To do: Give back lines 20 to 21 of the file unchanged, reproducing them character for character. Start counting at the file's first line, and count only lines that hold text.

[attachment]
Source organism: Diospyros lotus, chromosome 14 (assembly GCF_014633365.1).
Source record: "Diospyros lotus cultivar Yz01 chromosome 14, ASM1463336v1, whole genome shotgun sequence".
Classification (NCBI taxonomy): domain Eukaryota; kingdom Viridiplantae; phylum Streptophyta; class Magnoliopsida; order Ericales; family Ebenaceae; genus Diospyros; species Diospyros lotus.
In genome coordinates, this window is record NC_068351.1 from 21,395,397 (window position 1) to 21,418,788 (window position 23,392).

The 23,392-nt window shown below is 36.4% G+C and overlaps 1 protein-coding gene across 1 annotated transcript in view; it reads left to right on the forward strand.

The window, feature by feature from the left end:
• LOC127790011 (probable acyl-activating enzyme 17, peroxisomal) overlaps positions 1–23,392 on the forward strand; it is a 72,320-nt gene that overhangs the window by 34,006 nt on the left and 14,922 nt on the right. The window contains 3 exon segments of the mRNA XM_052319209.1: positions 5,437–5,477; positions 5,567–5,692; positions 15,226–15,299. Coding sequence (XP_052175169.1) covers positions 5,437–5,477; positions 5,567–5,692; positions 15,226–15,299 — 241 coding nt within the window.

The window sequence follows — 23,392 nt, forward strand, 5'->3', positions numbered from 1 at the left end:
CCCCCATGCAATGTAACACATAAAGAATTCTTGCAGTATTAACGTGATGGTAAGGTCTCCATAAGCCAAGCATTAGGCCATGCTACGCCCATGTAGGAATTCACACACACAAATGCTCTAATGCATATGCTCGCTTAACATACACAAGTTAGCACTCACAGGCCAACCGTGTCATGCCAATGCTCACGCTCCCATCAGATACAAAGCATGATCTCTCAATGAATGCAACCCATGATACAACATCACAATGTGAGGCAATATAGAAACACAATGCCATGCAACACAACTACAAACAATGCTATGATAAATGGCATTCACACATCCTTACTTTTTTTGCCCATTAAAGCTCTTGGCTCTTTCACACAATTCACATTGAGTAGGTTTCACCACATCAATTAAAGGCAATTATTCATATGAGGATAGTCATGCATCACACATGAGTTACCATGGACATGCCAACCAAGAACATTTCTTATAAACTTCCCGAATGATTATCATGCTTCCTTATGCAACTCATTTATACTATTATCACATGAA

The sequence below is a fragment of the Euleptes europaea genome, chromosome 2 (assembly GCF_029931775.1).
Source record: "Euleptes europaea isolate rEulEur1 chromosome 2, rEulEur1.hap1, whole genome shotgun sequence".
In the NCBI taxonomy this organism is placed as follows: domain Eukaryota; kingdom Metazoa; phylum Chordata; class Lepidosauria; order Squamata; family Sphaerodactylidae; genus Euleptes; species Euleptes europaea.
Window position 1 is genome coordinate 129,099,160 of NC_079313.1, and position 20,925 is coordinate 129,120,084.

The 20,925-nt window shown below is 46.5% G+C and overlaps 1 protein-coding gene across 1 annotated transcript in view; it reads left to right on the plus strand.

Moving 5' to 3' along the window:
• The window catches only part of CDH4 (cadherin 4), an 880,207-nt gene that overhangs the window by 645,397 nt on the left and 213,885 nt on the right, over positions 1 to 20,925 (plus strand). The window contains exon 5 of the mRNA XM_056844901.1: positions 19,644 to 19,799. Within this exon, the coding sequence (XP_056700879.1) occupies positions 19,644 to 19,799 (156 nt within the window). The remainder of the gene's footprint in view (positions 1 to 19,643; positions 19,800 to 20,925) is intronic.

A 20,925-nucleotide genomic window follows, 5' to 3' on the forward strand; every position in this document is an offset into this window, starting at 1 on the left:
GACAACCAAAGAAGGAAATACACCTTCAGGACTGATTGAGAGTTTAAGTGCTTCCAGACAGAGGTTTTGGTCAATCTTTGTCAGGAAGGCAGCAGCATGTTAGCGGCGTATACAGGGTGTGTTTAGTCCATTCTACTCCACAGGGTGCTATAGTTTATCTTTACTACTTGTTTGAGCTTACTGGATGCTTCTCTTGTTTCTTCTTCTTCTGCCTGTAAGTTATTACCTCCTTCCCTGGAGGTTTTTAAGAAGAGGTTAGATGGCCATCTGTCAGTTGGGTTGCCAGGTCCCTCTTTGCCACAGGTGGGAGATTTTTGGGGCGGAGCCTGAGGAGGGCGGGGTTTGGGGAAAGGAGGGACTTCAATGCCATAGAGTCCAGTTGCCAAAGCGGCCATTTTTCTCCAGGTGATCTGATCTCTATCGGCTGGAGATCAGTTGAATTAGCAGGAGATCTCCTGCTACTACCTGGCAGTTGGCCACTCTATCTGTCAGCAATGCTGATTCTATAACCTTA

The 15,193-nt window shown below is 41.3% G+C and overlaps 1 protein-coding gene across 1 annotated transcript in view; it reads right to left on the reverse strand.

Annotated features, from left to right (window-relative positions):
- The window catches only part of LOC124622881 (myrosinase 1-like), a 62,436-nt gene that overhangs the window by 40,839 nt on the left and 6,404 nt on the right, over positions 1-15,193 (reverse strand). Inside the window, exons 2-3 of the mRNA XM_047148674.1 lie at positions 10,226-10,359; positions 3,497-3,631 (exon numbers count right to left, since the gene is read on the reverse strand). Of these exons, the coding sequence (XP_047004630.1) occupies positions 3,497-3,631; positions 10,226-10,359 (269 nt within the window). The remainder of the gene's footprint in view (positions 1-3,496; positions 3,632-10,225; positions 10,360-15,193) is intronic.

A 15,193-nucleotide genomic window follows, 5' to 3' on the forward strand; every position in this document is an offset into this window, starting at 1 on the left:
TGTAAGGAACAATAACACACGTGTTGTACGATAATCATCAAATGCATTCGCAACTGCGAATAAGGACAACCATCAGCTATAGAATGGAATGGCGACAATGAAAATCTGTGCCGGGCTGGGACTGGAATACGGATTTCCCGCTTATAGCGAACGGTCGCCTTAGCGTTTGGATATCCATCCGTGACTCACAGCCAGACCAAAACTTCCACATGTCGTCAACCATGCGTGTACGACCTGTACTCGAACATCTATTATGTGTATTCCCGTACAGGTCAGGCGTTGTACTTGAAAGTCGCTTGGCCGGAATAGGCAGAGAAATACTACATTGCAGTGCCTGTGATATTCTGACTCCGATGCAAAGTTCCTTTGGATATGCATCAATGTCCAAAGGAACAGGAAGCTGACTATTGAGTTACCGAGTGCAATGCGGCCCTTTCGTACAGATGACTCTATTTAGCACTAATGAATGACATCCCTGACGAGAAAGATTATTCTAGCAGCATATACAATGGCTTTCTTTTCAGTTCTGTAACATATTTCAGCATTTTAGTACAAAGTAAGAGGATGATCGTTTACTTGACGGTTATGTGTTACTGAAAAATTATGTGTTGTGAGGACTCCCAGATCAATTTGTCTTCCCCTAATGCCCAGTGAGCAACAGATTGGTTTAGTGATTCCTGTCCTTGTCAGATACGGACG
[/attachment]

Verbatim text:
Annotated features, from left to right (window-relative positions):
- The window catches only part of LOC124622881 (myrosinase 1-like), a 62,436-nt gene that overhangs the window by 40,839 nt on the left and 6,404 nt on the right, over positions 1-15,193 (reverse strand). Inside the window, exons 2-3 of the mRNA XM_047148674.1 lie at positions 10,226-10,359; positions 3,497-3,631 (exon numbers count right to left, since the gene is read on the reverse strand). Of these exons, the coding sequence (XP_047004630.1) occupies positions 3,497-3,631; positions 10,226-10,359 (269 nt within the window). The remainder of the gene's footprint in view (positions 1-3,496; positions 3,632-10,225; positions 10,360-15,193) is intronic.